Recently, I read the letter that you and others sent to the National Association of Evangelicals, urging them to step away from the issue of global warming, and to stop shifting “the emphasis away from the great moral issues of our time, notably the sanctity of human life, the integrity of marriage and the teaching of sexual abstinence and morality to our children.” I also read some of the rebuttals you received from people like Jim Wallis and Brian McLaren.

Dr. Dobson, this whole thing makes me heart-sick. It troubles me that a man of your influence cannot see that the “great moral issues” might also include the fact that over 800 million people in this world are still living with hunger. What about the fact millions of people are dying of HIV/AIDS? And what about the fact that, because of the greed and excessive consumerism in “developed” countries, global warming is having the most profoundly damaging effect on the poor and vulnerable?

I have read through the gospels several times, Dr. Dobson, and every time I do, I am reminded that one of the things that Jesus talks about the most is that we should care for the poor. Where does that fit into your “great moral issues”? If someone does not even have enough food to eat and has to put their child to bed hungry every night, how can you have the audacity to tell them that the only thing Christians should be concerned about are morality, abortion, and the evils of same-sex marriage?

Your letter goes on to say that population control is a dangerous issue that Christians should not concern themselves with because the only way population control can be achieved is “by promoting abortion, the distribution of condoms to the young, and, even by infanticide in China and elsewhere.” So, in other words you’re suggesting that your definition of morality should always trump the other issues in this world, like over-population in developing countries and the spread of HIV/AIDS? Might I suggest to you that if we first addressed the heavy burden of poverty, we might THEN be able to address the morality issues you’re concerned about? Take for example the situation where the men in the village need to leave the village to find work to feed their families. While in a foreign place, living with intense loneliness, they take up with prostitutes who infect them with HIV. They then return home and infect their innocent wives and children. Yes, you’re right of course, their immorality is wrong, but perhaps the whole problem might have been averted if the root of the problem – poverty – had been addressed in the first place. Preaching to them about the evils of immorality will not save their wives and children from death at the hands of AIDS or hunger-related illness.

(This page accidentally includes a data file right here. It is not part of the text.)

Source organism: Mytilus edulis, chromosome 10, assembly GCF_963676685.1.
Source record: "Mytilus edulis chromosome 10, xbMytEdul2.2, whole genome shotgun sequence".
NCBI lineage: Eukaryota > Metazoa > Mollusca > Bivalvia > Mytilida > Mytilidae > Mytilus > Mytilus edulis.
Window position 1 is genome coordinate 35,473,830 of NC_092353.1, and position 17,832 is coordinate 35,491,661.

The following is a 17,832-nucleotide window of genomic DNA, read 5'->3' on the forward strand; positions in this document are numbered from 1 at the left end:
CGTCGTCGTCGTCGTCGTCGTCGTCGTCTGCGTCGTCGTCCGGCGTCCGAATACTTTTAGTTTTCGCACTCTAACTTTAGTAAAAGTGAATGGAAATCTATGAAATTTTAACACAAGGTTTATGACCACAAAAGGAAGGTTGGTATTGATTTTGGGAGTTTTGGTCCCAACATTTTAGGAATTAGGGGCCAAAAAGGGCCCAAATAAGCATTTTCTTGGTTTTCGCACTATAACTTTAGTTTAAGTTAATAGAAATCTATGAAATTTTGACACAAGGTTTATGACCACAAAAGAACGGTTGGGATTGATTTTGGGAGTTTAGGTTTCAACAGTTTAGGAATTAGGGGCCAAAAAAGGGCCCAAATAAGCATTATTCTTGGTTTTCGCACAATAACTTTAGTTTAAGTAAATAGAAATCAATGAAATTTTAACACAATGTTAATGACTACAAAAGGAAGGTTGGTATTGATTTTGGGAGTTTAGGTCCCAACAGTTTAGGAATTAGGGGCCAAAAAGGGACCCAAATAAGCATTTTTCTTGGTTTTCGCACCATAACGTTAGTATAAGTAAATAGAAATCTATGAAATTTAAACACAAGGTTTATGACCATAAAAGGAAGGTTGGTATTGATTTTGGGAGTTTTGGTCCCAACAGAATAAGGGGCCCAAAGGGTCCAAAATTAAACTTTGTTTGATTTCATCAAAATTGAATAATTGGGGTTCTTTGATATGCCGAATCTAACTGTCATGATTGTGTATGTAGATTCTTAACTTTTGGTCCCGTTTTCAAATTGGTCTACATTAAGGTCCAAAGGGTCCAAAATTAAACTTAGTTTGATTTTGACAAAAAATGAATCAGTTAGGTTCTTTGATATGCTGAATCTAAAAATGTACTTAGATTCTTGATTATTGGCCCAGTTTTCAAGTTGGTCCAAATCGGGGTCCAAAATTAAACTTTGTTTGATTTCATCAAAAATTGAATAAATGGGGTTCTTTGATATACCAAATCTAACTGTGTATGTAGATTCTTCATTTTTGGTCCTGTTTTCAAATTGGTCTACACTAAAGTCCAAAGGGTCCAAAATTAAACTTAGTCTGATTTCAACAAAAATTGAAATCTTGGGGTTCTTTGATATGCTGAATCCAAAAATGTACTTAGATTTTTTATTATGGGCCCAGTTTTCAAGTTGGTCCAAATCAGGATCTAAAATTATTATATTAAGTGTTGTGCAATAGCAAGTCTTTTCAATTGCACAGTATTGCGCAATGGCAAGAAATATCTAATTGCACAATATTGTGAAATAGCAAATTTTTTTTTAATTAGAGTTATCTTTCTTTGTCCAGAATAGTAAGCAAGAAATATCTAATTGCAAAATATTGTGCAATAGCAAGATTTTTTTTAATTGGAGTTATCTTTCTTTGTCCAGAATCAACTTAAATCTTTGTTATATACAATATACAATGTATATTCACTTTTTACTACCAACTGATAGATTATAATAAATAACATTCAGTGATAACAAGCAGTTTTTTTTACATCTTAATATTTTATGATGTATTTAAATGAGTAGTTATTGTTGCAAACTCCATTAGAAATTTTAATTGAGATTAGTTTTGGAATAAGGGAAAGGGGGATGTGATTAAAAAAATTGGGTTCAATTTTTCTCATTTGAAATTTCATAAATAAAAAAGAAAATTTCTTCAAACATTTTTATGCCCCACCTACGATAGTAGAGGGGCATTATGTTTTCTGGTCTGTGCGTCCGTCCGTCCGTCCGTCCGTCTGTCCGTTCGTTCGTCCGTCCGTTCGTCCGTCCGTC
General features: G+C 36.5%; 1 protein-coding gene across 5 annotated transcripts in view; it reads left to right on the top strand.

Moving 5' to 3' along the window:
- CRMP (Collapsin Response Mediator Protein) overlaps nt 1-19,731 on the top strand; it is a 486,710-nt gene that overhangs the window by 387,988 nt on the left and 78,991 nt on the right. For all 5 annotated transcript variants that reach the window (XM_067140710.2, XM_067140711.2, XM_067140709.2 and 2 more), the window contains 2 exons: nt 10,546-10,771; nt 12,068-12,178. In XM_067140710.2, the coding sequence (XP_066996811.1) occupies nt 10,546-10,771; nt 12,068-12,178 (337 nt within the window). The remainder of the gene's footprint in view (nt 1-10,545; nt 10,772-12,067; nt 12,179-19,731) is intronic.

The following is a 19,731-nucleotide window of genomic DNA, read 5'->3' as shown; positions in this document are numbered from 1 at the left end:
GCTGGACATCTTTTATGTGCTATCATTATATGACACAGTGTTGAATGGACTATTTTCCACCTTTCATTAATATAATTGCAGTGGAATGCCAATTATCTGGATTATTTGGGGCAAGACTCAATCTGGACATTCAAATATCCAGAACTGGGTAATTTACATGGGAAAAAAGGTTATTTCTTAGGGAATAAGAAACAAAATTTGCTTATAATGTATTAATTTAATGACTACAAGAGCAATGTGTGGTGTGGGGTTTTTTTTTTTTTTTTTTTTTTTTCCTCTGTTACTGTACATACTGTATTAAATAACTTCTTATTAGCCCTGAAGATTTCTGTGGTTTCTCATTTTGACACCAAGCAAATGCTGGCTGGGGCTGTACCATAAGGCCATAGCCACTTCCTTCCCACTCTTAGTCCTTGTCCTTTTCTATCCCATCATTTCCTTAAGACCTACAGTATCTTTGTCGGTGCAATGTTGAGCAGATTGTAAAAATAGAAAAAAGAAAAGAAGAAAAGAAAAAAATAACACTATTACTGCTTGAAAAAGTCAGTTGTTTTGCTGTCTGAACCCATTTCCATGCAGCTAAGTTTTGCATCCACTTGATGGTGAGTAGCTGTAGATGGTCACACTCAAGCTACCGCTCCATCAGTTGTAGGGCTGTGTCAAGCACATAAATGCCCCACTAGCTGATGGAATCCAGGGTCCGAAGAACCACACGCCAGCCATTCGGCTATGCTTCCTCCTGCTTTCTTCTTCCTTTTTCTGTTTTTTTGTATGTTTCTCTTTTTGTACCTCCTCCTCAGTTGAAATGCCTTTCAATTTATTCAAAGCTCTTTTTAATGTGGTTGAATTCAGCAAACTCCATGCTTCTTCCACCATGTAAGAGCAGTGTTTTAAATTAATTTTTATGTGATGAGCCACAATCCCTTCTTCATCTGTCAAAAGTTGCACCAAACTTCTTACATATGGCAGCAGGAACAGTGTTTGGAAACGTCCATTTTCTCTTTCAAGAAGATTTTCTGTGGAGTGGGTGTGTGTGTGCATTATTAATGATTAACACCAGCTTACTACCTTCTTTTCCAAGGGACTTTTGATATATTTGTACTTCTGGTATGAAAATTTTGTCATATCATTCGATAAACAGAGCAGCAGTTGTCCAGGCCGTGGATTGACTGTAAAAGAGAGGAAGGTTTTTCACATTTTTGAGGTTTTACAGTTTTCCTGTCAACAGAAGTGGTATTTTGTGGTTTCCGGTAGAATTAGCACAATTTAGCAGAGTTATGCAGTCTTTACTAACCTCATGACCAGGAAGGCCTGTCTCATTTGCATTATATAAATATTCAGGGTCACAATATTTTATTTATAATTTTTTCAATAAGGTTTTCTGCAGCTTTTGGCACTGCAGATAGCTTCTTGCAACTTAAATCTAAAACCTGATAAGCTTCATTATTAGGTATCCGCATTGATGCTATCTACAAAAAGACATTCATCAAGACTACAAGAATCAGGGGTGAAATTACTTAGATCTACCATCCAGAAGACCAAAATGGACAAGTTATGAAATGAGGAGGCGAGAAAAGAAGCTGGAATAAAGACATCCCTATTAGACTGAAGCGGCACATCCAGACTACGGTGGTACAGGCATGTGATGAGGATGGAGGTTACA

Let’s go back to global warming. Not long ago, I visited a nomadic tribe in the Afar region of Ethiopia. Historically, this region faced drought every twelve years or so. Because they had sufficient rains in the years in between, they could usually survive the barren years and still maintain their nomadic lifestyles, following their cattle to drinking holes and grazing lands. But now, due to global warming, they face drought every 5 to 7 years, and their lifestyles are no longer viable. They can’t count on the in-between years to sustain them through the barren years, and most of them are living with extreme hunger. Add to that challenge the freak weather patterns that come along with global warming – like the flood that wiped out many of their roads and bridges last year – and you have millions of people left scrounging for food in desperate situations.

I saw the faces of the children, Dr. Dobson. I held their hands. I tell you that there is no way I could have preached to them about morality if I didn’t first offer them food and the promise that I would strive to play a smaller part in the global warming that is destroying them.

Dr. Dobson, I am neither a scientist nor a theologian, so I cannot “prove” global warming nor can I present a great theological argument about what I believe is our responsibility to respond. I can, however, tell you what I have seen and what is on my heart.

It is my prayer that the Christian church can someday set aside the divisions and together address what I believe are the great moral issues that you should at least consider adding to your list. If nothing else, Dr. Dobson, I wish you would at least consider Jim Wallis’ invitation to join him in a healthy debate on these issues. We all need to keep an open mind – myself included.

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